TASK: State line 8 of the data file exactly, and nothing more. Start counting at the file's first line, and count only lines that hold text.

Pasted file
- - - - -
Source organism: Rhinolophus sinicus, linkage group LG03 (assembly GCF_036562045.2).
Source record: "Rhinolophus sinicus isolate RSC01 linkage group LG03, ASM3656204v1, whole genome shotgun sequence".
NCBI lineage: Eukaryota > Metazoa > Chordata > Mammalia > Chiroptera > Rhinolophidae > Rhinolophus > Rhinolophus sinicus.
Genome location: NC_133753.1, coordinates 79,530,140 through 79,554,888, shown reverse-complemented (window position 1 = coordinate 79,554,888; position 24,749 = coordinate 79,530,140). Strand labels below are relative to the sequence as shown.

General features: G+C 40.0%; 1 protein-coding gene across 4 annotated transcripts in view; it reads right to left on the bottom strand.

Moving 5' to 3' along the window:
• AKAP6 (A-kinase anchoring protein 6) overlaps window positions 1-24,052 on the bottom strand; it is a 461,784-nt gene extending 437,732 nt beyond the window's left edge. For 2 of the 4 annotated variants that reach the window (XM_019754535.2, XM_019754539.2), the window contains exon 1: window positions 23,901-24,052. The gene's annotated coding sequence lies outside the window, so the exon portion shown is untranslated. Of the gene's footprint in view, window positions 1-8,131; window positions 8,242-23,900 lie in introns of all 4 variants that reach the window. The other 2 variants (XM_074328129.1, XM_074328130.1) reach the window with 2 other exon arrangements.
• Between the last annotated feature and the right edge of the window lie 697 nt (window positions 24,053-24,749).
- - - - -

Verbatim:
• Between the last annotated feature and the right edge of the window lie 697 nt (window positions 24,053-24,749).